So I’m sitting here watching the men’s high bar finals in gymnastics, and the soles of my feet are SO. SWEATY.
I’ve written about the science of sweating before, with a theory as to why humans sweat so much more, than say, a dog does. Well, here’s another sweaty puzzler–why do our hands and feet sweat when we’re nervous? I definitely get clammy with any slightly scary stimulus, especially anything involving leaving the ground: looking down from a height, quarry jumping, climbing trees, etc. (Also apparently when watching people flip around on the high bar. Remember that post about misplaced empathy? Yeah.)
But there might be an evolutionary explanation for this! Maybe the reason why we sweat on our palms and feet when we’re nervous is because of the fight-or-flight response. Think about back in the day, when our ancestors got their adrenaline rushes escaping from predators. A bit of dampness on our extremities gives us a little more friction/grip action, and might make it easier to, you know, swing from tree to tree if being pursued. If that biological pathway stuck around, there you have it. I watch men in leotards miss falling from great heights by a fingertip and boom, my hands and feet start sweating profusely, just in case I might have to run for it later.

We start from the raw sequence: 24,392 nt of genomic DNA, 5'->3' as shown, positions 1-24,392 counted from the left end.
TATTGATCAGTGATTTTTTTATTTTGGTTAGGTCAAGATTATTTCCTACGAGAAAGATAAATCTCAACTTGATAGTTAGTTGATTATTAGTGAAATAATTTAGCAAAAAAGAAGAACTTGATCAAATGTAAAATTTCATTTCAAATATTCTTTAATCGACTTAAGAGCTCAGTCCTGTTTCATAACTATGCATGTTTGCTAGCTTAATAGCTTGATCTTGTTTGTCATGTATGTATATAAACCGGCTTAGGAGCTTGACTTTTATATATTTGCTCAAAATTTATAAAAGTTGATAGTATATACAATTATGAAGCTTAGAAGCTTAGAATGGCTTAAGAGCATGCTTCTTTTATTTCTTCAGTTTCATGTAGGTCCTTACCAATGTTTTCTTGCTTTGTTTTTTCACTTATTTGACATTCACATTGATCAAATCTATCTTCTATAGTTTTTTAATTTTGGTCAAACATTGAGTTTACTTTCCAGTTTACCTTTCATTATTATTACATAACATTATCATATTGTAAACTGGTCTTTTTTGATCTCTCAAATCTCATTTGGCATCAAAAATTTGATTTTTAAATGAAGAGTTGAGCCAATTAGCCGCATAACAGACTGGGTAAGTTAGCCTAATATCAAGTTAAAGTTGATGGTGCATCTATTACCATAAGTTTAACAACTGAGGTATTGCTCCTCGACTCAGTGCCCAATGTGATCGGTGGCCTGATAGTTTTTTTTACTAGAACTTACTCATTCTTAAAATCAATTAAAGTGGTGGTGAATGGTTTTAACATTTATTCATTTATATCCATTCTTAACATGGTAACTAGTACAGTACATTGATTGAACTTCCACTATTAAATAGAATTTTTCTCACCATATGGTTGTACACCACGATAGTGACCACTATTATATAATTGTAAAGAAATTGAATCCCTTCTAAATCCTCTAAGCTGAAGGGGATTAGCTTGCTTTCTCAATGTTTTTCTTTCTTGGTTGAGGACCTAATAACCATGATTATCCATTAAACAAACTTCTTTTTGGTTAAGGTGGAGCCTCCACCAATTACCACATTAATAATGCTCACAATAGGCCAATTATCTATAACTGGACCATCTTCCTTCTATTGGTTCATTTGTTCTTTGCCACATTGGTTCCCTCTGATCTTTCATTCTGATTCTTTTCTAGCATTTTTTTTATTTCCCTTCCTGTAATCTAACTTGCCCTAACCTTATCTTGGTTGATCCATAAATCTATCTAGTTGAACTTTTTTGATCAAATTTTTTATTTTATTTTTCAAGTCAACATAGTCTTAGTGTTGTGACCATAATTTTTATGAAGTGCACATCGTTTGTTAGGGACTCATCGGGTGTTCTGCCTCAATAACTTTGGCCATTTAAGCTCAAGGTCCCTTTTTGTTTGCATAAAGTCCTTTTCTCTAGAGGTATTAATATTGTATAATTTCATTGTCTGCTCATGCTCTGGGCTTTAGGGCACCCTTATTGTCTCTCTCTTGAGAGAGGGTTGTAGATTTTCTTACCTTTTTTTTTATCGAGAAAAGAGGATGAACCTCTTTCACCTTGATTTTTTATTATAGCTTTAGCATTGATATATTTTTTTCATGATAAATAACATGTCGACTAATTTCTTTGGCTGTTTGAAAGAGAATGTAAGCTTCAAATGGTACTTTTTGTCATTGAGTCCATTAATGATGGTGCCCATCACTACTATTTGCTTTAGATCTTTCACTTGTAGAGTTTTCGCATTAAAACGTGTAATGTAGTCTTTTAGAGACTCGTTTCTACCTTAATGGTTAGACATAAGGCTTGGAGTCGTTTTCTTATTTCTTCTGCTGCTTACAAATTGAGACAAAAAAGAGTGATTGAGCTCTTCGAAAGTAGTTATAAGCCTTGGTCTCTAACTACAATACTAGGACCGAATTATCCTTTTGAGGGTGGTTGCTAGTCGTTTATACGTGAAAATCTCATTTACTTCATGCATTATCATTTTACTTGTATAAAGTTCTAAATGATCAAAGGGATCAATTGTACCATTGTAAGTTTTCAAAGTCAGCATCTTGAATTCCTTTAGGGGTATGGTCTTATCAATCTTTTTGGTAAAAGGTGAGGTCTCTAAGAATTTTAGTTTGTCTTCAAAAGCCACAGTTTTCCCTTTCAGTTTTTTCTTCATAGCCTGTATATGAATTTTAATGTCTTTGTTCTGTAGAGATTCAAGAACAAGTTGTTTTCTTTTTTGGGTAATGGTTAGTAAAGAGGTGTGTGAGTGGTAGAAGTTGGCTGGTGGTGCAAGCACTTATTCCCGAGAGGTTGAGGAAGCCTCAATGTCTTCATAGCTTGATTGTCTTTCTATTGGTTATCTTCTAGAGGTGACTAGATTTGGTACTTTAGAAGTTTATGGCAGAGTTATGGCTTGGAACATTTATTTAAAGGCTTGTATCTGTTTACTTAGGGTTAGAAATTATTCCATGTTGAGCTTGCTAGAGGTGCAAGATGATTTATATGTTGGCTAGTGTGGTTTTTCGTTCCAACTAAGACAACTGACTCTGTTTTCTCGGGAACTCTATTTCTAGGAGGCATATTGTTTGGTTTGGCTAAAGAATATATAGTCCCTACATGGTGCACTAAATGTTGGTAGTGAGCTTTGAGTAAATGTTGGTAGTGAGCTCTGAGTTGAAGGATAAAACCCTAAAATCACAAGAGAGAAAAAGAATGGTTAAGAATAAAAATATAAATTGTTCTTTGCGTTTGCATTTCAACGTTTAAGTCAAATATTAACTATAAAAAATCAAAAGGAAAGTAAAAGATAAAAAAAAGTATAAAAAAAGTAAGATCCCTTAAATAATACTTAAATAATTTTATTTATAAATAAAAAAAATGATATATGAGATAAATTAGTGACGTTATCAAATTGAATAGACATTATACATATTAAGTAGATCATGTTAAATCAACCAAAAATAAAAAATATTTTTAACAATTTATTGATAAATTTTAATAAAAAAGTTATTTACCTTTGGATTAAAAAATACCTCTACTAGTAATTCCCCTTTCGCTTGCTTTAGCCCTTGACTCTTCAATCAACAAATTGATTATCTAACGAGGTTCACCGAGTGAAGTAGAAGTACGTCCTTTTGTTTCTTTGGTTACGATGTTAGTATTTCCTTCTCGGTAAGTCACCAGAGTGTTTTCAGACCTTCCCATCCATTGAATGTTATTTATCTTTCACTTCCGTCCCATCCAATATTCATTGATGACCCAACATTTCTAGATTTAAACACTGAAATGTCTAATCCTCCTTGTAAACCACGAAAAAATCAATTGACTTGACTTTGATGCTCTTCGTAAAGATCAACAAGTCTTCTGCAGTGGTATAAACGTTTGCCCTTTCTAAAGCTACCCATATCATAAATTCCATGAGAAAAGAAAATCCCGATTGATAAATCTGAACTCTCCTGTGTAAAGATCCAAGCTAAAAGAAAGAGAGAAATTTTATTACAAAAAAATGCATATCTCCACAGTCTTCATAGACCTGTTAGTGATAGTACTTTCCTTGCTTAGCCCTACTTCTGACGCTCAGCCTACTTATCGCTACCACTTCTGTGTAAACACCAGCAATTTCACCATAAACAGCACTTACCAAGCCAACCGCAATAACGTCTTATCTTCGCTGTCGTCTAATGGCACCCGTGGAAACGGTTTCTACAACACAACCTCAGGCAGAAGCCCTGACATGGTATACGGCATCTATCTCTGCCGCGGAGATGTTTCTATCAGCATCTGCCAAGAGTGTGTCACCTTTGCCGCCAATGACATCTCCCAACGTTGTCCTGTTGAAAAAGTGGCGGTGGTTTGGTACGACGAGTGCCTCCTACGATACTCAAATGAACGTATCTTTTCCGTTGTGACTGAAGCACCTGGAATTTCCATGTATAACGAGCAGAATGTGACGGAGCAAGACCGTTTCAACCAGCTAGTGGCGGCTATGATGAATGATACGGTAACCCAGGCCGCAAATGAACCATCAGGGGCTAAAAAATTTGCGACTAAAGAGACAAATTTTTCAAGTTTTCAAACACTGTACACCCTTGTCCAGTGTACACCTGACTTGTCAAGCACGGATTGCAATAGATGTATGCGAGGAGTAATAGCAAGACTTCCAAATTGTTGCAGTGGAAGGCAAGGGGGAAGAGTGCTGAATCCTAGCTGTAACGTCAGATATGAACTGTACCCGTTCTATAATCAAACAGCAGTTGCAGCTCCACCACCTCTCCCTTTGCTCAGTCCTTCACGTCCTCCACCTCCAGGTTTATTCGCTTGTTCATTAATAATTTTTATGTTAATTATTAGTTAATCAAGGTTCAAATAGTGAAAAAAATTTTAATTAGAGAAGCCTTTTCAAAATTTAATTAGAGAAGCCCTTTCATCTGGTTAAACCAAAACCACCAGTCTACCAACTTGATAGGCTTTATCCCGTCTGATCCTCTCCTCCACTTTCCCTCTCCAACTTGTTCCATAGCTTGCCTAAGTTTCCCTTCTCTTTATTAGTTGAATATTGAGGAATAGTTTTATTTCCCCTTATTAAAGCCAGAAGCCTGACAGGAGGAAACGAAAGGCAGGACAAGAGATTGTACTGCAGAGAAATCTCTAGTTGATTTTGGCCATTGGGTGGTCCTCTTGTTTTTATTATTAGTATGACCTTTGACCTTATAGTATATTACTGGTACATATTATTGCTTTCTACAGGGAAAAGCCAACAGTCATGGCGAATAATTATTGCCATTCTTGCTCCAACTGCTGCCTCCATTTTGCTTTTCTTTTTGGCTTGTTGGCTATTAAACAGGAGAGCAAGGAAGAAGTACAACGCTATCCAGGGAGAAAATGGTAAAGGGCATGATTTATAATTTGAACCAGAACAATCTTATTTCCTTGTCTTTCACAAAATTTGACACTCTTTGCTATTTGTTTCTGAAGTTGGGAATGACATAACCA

It’s a bit of a stretch, but I can’t deny that right now my hands and feet are feeling especially grippy. Also, now that gymnastics and swimming are over you won’t have to read another post about the Olympics from me! And then I can get to sleep at a normal hour!